You may have to travel 15 or 20 miles outside of where you live, but it’s far less risky to start in these submarkets than it is to start your house flipping business in the more expensive markets.
However, if for some reason you cannot find those more affordable markets, here are some helpful steps on how you can invest in those more expensive markets by slightly breaking the 70% Rule.
When to Break The 70% Rule – USE EXTREME CAUTION
So let’s say you live in Boulder, Colorado and your market is in the $400,000 range. The 70% Rule can potentially be raised to 80% depending on many other circumstances. Although I would make the case to travel outside of Boulder to find some less expensive homes to flip, like Berthoud, CO 26 miles away with an average sales price of $266,600!
But for the sake of argument, let’s use Boulder, CO as an example.
The bottom line is this: the 70% Rule is flexible and keeps you of harm’s way –- but it depends on your market. If you just absolutely have to invest in Boulder, CO then you can potentially go to 80%.
As a general rule, the higher the price a property, the more flexibility you have on upside for the 70% Rule. In these cases over $200,000 ARV, you may consider that price range to be “higher-priced” in your market. It all depends on your local market.
But if you are going to break the 70% Rule, you have to be absolutely certain that your costs for rehab, financing, carrying costs and any other soft costs are dead on. You cannot use any “eraser math” on any of these cost projections. In addition to that, you must be prepared for the potential for downside risk.
For example, if your ARV suddenly fluctuates downward to $350,000 instead of a projected $400,000, you just gave up $50,000 in potential profits. Yikes!
Let’s say your cost projections for this flip was $60,000 for the renovation, but all of a sudden it’s now $80,000 — because of some issue with the foundation or maybe some major work is now needed on the HVAC system…are you prepared for these cost overruns?
If you’re flipping using the 70% Rule, you’ll have enough cushion to absorb these cost overruns or sudden drops in ARV.
If you use the 80% rule, you will be far less likely to turn a profit. So you need to be prepared for this potential for downside risk.
This is why it’s extremely important that when you’re first learning how to flip houses, stick as close as you can to the 70% Rule. This one simple rule has kept me out of more bad deals that I can even care to remember!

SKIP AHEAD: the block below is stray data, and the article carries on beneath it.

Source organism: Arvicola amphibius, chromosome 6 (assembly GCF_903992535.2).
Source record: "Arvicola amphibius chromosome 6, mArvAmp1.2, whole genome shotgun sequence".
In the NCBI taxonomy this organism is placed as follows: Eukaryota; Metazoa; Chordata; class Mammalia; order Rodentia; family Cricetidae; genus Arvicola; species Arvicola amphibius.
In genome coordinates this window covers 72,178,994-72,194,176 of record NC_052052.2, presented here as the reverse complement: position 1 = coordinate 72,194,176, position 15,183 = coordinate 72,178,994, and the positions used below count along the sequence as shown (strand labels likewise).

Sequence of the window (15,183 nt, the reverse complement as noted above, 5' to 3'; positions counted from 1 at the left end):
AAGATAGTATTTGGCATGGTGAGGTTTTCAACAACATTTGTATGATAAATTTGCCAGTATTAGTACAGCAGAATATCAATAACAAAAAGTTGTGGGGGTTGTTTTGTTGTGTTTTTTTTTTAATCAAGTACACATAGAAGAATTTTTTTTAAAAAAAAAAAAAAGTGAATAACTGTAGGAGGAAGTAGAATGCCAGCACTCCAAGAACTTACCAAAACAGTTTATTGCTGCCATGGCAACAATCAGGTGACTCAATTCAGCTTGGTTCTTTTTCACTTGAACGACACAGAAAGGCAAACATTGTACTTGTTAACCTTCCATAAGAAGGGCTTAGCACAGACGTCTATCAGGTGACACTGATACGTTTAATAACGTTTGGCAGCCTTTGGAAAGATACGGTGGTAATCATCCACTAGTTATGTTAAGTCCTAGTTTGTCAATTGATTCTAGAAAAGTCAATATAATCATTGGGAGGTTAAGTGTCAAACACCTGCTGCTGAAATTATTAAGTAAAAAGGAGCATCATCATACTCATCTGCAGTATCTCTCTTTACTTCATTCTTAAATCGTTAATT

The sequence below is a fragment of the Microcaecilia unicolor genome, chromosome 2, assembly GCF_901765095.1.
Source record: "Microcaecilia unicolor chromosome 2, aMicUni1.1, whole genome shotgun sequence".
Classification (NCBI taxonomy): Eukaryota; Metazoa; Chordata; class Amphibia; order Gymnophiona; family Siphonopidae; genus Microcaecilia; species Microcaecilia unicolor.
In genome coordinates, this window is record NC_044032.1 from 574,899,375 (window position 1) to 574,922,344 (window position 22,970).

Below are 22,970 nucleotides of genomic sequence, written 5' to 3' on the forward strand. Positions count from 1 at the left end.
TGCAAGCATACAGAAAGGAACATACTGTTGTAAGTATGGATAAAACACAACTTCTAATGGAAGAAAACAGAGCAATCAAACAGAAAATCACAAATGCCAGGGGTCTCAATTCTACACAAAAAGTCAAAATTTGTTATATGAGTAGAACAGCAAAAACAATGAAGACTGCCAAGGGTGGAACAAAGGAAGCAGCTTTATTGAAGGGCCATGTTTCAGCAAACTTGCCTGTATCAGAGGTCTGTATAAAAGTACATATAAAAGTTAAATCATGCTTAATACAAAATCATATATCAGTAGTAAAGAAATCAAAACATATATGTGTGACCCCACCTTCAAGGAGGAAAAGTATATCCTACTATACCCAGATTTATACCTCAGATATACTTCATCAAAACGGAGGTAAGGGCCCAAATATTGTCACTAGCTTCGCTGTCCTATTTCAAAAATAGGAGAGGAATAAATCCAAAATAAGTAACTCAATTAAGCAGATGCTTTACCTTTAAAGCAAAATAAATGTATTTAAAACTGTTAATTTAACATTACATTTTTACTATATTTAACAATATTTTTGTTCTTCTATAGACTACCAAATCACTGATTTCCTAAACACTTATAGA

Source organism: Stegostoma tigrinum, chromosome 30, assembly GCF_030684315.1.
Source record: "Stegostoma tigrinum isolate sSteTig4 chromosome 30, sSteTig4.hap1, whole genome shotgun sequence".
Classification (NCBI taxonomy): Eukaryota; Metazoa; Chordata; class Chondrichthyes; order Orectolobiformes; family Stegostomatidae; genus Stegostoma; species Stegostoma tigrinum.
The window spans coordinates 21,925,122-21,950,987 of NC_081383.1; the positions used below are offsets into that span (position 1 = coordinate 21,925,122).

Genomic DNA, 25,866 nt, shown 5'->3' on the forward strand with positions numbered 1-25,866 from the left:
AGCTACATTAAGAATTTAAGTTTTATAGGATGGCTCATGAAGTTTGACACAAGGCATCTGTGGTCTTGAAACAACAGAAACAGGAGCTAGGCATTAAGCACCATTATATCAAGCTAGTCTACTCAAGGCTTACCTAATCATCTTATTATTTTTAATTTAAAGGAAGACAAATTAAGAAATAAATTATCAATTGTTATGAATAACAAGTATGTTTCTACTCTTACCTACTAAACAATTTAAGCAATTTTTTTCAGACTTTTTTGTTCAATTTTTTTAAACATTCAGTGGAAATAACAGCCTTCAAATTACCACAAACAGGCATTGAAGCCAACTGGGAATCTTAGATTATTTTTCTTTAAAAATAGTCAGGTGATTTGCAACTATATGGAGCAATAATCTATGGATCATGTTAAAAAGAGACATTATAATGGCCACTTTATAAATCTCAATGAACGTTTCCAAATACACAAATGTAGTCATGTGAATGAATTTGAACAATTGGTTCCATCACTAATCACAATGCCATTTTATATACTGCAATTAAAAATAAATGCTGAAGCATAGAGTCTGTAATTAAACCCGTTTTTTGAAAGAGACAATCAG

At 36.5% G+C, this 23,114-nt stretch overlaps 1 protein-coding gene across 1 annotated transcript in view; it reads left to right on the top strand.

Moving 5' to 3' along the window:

My Experience Flipping Houses with the 70% Rule
By using the 70% rule, it allows me for about a 30% margin on my flips. In some cases its higher than that. I’m very comfortable with a 30% margin because it allows for cost overruns, and gives me some flexibility with an additional value added costs.
If you aim for 30%, your take-home profit will be roughly 10 to 20% on average, once you figure in finance costs and other soft costs.
If you feel the fees disrupt the 70% Rule to the downside then just run a detailed cost analysis of all your expenses and see where you come out.
Not every flip you do is going to make you $65,000 in profit. The media and the house flipping reality TV shows make you believe that this is the case. And it’s been widely reported in some major news publications that house flippers make a ton of money on each and every flip. Its just not going to happen on every flip for you.
When you flip properties that are more expensive, there is the potential to make more profit for sure. But with that potential profit, there is increased risk. So if you break the 70% rule and go to the 80% rule instead, are you prepared?
70% or Bust?
As you may already know, every house flipping market is different, with different taxes, different lending environments and different price points. In some cases, I have gotten questions for markets as far away as Malaysia, New Zealand and Australia on this question.
As you can probably guess, the markets are slightly different from those our market house flipping in Wareham, Massachusetts!
So stick to the 70% Rule as much as you can. Adjust the 70% Rule based upon your market conditions, but don’t get too aggressive. The most important thing to remember is that the 70% Rule is there to guide you and keep you out of trouble, while ensuring a nice tidy profit in the process.
If you made it this far, leave a comment below! Have you broken the 70% Rule? How did it turn out for you? Did you make money, lose money break even? Leave a comment below and let me know!